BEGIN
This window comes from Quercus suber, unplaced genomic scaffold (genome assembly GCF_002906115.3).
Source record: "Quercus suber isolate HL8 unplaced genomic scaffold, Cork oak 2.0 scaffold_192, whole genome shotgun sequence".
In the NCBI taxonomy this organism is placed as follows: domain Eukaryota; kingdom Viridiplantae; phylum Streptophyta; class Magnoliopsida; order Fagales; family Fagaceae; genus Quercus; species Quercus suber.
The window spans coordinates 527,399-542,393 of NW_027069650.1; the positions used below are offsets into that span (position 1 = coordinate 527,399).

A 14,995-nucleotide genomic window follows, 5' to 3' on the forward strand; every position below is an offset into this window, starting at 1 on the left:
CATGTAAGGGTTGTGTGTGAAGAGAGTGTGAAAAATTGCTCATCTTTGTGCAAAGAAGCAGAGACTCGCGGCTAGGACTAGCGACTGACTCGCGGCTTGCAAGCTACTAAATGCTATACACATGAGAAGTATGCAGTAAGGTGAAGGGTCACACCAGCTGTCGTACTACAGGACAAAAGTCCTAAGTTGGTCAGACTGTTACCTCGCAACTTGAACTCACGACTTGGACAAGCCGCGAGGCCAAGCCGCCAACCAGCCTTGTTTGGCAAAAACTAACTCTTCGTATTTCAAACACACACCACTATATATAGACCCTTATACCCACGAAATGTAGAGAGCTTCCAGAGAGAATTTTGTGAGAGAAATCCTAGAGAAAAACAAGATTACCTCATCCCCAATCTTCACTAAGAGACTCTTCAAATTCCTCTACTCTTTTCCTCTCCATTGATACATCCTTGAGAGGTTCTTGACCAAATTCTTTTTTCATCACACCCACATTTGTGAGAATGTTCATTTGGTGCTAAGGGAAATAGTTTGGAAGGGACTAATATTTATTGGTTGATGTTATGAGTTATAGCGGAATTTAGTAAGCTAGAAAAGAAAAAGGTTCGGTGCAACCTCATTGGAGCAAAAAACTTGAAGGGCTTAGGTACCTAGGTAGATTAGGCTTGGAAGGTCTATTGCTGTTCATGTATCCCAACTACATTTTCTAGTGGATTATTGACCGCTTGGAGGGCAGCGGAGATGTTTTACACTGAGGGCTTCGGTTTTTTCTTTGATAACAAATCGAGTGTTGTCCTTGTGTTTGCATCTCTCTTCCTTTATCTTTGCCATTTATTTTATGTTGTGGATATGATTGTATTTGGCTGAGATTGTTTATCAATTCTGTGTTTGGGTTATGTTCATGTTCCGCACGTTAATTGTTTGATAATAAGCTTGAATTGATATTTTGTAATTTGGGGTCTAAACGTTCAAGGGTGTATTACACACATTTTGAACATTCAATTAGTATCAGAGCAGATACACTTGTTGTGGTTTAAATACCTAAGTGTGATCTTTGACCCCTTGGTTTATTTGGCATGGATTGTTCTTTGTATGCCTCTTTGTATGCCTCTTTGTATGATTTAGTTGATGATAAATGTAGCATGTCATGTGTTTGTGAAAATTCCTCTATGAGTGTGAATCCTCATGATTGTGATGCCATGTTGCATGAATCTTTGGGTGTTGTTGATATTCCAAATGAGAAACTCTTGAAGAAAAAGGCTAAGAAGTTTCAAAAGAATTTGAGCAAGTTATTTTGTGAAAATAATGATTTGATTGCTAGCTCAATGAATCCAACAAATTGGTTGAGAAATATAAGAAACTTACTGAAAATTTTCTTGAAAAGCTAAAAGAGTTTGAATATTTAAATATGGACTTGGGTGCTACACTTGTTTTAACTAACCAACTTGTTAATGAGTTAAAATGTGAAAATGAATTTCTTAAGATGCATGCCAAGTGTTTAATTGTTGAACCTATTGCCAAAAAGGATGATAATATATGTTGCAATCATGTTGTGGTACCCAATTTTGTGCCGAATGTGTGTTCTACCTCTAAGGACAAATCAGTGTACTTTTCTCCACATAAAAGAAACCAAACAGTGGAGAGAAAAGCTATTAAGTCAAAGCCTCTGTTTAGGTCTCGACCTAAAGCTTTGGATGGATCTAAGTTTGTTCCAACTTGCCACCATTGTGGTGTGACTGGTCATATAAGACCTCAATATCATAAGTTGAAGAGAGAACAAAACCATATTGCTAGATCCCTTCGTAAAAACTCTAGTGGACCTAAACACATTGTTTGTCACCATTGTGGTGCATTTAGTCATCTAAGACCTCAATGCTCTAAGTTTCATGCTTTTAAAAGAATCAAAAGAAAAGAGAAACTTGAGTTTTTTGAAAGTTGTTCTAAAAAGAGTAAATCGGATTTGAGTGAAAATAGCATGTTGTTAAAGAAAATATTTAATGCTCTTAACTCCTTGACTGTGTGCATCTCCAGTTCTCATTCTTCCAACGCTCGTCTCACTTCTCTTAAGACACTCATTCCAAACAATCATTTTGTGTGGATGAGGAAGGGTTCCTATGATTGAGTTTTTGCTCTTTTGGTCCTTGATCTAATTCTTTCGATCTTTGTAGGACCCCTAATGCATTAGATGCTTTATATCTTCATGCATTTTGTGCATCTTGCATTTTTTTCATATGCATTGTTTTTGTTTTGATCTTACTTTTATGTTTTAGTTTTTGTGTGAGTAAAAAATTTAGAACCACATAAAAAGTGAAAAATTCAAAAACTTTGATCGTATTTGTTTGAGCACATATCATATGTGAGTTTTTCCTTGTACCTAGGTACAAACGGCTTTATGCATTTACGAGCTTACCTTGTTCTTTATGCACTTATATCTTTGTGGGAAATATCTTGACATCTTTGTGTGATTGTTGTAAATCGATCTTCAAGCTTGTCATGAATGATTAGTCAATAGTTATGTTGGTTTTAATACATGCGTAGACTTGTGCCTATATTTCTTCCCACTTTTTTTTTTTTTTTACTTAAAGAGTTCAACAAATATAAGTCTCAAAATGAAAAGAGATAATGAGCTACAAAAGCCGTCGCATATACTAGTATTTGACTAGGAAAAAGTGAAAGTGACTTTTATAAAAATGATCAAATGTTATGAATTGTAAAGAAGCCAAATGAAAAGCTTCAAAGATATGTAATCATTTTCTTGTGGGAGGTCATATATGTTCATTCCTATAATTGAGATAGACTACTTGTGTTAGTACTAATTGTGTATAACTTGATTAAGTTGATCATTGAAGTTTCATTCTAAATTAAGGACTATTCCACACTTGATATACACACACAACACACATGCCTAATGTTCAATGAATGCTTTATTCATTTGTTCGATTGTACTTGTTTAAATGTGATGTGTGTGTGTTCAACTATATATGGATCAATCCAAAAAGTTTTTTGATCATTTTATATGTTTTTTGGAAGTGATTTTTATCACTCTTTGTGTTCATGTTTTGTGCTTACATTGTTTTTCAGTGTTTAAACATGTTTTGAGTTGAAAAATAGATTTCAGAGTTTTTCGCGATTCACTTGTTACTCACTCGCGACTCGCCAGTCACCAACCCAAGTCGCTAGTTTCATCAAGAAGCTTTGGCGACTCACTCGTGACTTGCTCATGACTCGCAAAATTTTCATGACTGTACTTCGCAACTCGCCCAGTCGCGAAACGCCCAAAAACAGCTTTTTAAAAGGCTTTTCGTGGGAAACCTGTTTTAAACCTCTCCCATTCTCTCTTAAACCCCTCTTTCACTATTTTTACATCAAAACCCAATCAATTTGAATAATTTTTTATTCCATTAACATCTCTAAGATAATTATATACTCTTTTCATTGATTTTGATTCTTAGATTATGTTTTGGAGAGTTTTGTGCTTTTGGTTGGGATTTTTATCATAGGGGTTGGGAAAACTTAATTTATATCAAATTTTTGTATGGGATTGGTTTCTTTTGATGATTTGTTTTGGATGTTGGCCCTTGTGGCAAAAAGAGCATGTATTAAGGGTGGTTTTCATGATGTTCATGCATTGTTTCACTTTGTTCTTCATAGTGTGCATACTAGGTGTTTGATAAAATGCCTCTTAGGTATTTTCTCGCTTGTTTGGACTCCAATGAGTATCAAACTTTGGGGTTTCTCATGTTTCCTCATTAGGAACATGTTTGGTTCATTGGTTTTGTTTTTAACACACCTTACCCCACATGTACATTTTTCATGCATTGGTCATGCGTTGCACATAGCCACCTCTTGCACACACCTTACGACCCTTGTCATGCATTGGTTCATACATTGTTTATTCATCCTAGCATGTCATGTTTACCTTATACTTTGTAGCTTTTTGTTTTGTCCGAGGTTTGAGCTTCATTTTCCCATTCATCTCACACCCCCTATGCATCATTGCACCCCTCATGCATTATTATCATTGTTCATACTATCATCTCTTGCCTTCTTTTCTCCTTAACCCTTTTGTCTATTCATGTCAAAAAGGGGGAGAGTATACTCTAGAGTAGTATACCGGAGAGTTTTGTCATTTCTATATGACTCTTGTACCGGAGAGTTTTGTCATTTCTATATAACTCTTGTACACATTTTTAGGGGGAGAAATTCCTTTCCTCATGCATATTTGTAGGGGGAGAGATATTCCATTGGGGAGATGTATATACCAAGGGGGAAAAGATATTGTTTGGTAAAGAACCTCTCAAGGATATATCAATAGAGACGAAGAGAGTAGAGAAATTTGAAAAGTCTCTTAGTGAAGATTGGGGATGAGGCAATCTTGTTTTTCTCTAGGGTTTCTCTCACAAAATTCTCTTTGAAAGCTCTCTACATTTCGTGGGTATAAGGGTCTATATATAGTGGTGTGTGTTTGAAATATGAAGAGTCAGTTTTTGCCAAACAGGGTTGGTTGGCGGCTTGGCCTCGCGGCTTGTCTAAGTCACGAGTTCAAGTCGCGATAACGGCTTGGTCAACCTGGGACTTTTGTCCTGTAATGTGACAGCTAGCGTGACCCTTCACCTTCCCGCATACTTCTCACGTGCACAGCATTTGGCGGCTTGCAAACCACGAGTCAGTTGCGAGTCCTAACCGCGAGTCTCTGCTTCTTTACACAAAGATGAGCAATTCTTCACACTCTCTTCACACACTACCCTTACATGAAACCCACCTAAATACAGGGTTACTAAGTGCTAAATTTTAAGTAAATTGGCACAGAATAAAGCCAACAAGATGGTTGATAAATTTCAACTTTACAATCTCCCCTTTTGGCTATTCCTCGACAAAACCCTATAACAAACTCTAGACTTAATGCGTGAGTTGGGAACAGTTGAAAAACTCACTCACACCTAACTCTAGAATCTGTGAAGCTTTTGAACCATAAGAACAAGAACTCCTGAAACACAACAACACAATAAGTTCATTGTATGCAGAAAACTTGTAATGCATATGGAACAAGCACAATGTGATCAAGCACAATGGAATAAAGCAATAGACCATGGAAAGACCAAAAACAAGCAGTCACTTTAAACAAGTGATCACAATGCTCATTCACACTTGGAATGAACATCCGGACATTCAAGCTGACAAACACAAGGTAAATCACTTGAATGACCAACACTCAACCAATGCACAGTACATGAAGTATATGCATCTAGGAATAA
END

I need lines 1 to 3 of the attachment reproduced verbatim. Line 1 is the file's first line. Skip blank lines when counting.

This window comes from Quercus suber, unplaced genomic scaffold (genome assembly GCF_002906115.3).
Source record: "Quercus suber isolate HL8 unplaced genomic scaffold, Cork oak 2.0 scaffold_192, whole genome shotgun sequence".
In the NCBI taxonomy this organism is placed as follows: domain Eukaryota; kingdom Viridiplantae; phylum Streptophyta; class Magnoliopsida; order Fagales; family Fagaceae; genus Quercus; species Quercus suber.